Thanks for this insight Jemahl.

Of_Blood_Exhausted (3)Of Blood Exhausted

Having read the other two books I knew I was in for a treat, and a total immersion in another age, but you don’t need to have read the other books to enjoy this. One of the things I loved about this book is its sheer complexity; it has been lovingly and exhaustively researched. Now don’t let that put you off, because the plot is easy to follow, and it’s a cracking good read. The main protagonist, the rogue Sir Blandford ‘Sugar’ Candy has an impressive network of contacts; he is well-travelled, well-connected, and has his finger in any number of pies. A somewhat unlikely spy, he is after an assassin called the Black Bear, and this leads to all sorts of shenanigans – rooftop chases, toll-gate fights and desperate duels on the stairs. Although I still have a soft spot for the Parliamentarian Candy, it is the minor characters that I loved;  The redoubtable Sarah Churchill, Candy’s Wapping-born black servant, John, the strangely likeable Thurloe the spymaster, Candy’s love-interest Meg (not above a fight with a whip herself) – and there are warm portraits of Prince Karl Ludwig and Princess Sophia and even the sword-wielding d’Artagnan (of Three Musketeers fame).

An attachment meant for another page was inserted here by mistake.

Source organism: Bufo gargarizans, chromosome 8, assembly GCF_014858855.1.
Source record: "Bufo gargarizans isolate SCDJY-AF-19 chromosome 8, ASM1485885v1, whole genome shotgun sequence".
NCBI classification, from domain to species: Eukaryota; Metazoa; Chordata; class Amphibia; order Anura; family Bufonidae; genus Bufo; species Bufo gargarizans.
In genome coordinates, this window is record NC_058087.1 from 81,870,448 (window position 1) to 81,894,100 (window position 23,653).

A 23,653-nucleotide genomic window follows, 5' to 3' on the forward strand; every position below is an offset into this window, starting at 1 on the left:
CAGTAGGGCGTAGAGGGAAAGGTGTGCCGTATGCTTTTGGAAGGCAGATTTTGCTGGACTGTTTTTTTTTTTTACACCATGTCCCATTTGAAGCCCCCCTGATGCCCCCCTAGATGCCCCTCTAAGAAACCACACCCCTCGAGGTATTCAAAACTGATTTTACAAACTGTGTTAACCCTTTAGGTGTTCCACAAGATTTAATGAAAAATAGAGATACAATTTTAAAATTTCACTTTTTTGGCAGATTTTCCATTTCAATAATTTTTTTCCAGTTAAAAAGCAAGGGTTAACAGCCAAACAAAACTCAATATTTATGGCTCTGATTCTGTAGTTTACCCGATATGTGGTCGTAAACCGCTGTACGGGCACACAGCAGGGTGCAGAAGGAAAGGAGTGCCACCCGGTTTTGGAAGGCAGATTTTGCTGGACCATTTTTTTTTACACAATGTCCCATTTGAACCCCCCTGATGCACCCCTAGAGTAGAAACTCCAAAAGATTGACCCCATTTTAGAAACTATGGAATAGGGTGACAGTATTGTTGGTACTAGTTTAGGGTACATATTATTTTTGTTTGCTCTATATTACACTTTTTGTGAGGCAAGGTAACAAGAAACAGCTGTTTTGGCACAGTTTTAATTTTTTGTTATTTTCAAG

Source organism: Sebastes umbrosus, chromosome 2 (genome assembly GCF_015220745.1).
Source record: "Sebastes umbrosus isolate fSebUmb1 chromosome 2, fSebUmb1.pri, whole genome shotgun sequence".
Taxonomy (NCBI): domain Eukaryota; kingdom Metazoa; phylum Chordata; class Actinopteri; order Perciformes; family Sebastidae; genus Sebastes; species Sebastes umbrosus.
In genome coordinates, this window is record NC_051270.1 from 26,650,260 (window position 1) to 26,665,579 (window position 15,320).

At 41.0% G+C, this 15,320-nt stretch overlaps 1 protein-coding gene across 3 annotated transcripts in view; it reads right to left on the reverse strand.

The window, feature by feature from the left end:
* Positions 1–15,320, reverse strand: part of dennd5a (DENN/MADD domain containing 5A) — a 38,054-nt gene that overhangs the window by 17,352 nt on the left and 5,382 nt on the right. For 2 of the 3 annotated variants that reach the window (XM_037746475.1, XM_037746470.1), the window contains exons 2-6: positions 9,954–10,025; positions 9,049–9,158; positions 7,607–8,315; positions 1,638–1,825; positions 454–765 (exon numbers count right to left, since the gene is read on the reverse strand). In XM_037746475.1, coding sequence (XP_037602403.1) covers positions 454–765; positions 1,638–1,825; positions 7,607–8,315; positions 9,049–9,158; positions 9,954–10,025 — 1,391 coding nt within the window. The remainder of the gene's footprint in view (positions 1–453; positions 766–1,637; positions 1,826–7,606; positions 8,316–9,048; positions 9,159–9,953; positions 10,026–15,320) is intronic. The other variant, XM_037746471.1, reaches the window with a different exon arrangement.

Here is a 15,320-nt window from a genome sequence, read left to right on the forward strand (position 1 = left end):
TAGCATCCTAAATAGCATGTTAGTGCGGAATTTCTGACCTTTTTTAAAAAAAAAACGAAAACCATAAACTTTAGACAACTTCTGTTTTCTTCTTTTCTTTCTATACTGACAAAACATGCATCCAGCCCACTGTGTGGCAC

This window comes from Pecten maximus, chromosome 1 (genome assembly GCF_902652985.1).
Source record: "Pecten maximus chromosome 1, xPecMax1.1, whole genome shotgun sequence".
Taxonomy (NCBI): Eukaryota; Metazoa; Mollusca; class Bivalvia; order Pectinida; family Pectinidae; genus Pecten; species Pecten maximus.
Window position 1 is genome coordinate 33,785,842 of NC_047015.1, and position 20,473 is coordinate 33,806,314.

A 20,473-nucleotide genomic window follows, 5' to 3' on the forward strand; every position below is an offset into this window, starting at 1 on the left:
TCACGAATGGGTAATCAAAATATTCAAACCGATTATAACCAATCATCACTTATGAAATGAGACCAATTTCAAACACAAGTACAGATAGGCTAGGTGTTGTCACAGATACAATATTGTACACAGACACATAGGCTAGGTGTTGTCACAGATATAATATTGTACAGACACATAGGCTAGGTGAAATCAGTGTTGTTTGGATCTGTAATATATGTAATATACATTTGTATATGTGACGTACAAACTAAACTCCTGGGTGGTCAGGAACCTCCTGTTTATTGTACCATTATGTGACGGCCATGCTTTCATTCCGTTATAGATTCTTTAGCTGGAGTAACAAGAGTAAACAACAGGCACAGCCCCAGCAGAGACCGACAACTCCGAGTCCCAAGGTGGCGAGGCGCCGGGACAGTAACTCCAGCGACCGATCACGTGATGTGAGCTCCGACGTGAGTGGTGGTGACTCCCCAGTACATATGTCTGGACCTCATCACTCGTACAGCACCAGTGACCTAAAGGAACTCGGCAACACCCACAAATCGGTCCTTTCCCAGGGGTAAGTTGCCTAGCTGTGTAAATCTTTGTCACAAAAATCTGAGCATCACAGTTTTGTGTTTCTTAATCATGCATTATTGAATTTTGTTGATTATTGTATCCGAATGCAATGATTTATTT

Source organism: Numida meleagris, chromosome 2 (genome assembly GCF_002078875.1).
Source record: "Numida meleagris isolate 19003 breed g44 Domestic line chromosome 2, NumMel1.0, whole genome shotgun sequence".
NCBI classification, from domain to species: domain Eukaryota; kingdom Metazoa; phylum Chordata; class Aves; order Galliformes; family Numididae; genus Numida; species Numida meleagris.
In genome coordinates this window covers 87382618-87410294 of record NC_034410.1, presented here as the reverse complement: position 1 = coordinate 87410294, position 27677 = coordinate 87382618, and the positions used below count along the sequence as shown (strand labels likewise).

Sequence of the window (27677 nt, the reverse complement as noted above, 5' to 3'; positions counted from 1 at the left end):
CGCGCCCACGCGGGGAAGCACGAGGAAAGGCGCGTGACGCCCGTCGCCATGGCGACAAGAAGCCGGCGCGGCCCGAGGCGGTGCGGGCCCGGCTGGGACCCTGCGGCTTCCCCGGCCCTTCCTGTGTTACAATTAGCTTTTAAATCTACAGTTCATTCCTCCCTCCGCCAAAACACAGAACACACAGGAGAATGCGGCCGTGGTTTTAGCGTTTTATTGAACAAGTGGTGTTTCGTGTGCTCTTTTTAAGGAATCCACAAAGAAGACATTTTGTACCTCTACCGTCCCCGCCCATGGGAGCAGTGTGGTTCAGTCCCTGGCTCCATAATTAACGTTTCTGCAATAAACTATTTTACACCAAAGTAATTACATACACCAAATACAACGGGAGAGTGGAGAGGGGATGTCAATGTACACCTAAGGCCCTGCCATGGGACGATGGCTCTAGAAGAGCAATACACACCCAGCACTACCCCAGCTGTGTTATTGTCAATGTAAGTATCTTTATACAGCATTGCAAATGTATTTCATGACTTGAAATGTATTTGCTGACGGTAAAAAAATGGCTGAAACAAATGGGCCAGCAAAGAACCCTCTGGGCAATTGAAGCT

‘The rage of a victorious army is a terrifying sight to behold’  the novel says, and the scenes at the Battle of Naseby are gut-wrenching and real. This is the climax of the book and is well-handled giving weight to both sides. The fate of the Royalist baggage train is covered in this book, but I won’t reveal more because of spoilers.